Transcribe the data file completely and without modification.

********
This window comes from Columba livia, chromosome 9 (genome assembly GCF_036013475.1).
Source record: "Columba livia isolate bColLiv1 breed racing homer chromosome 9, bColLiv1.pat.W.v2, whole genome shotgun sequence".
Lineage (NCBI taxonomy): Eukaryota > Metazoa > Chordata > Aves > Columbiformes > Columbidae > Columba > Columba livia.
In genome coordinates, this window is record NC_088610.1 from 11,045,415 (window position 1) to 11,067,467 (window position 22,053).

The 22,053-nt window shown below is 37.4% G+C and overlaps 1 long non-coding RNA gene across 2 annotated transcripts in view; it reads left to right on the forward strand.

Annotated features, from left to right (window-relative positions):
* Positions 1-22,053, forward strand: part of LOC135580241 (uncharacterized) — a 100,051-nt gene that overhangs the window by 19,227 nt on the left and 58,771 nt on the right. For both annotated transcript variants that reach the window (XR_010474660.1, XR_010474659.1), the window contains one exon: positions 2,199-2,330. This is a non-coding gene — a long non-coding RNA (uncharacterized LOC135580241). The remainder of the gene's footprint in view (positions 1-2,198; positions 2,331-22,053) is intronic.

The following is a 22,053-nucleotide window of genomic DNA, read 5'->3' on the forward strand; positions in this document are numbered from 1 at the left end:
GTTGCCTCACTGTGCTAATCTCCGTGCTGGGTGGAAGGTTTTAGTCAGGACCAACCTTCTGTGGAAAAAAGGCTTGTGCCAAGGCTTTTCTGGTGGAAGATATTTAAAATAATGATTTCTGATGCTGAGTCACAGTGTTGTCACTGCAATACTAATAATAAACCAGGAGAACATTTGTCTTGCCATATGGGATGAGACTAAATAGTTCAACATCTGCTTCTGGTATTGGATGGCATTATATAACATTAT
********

This window comes from Columba livia, chromosome 9 (genome assembly GCF_036013475.1).
Source record: "Columba livia isolate bColLiv1 breed racing homer chromosome 9, bColLiv1.pat.W.v2, whole genome shotgun sequence".
Lineage (NCBI taxonomy): Eukaryota > Metazoa > Chordata > Aves > Columbiformes > Columbidae > Columba > Columba livia.
In genome coordinates, this window is record NC_088610.1 from 11,045,415 (window position 1) to 11,067,467 (window position 22,053).

The 22,053-nt window shown below is 37.4% G+C and overlaps 1 long non-coding RNA gene across 2 annotated transcripts in view; it reads left to right on the forward strand.

Annotated features, from left to right (window-relative positions):
* Positions 1-22,053, forward strand: part of LOC135580241 (uncharacterized) — a 100,051-nt gene that overhangs the window by 19,227 nt on the left and 58,771 nt on the right. For both annotated transcript variants that reach the window (XR_010474660.1, XR_010474659.1), the window contains one exon: positions 2,199-2,330. This is a non-coding gene — a long non-coding RNA (uncharacterized LOC135580241). The remainder of the gene's footprint in view (positions 1-2,198; positions 2,331-22,053) is intronic.

The following is a 22,053-nucleotide window of genomic DNA, read 5'->3' on the forward strand; positions in this document are numbered from 1 at the left end:
GTTGCCTCACTGTGCTAATCTCCGTGCTGGGTGGAAGGTTTTAGTCAGGACCAACCTTCTGTGGAAAAAAGGCTTGTGCCAAGGCTTTTCTGGTGGAAGATATTTAAAATAATGATTTCTGATGCTGAGTCACAGTGTTGTCACTGCAATACTAATAATAAACCAGGAGAACATTTGTCTTGCCATATGGGATGAGACTAAATAGTTCAACATCTGCTTCTGGTATTGGATGGCATTATATAACATTAT